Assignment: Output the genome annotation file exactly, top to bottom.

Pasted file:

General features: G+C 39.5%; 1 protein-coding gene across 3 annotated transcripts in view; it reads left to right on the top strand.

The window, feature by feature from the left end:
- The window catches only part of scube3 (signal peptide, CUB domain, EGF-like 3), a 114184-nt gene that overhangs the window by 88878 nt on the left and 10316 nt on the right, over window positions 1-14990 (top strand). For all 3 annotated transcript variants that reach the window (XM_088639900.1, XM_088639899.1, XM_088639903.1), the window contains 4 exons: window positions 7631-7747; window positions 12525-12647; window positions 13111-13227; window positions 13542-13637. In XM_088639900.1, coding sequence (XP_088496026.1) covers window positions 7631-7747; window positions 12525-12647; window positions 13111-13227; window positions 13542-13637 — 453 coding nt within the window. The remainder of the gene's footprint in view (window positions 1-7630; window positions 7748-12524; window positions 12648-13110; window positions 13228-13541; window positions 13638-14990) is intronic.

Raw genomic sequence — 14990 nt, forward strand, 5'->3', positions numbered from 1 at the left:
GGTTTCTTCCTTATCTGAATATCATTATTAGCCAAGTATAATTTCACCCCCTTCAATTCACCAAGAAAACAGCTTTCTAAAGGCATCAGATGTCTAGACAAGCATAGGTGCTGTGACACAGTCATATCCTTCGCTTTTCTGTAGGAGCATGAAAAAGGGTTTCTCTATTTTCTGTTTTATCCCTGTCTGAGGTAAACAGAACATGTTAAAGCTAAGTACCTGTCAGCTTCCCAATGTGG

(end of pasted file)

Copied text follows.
General features: G+C 39.5%; 1 protein-coding gene across 3 annotated transcripts in view; it reads left to right on the top strand.

The window, feature by feature from the left end:
- The window catches only part of scube3 (signal peptide, CUB domain, EGF-like 3), a 114184-nt gene that overhangs the window by 88878 nt on the left and 10316 nt on the right, over window positions 1-14990 (top strand). For all 3 annotated transcript variants that reach the window (XM_088639900.1, XM_088639899.1, XM_088639903.1), the window contains 4 exons: window positions 7631-7747; window positions 12525-12647; window positions 13111-13227; window positions 13542-13637. In XM_088639900.1, coding sequence (XP_088496026.1) covers window positions 7631-7747; window positions 12525-12647; window positions 13111-13227; window positions 13542-13637 — 453 coding nt within the window. The remainder of the gene's footprint in view (window positions 1-7630; window positions 7748-12524; window positions 12648-13110; window positions 13228-13541; window positions 13638-14990) is intronic.

Raw genomic sequence — 14990 nt, forward strand, 5'->3', positions numbered from 1 at the left:
GGTTTCTTCCTTATCTGAATATCATTATTAGCCAAGTATAATTTCACCCCCTTCAATTCACCAAGAAAACAGCTTTCTAAAGGCATCAGATGTCTAGACAAGCATAGGTGCTGTGACACAGTCATATCCTTCGCTTTTCTGTAGGAGCATGAAAAAGGGTTTCTCTATTTTCTGTTTTATCCCTGTCTGAGGTAAACAGAACATGTTAAAGCTAAGTACCTGTCAGCTTCCCAATGTGG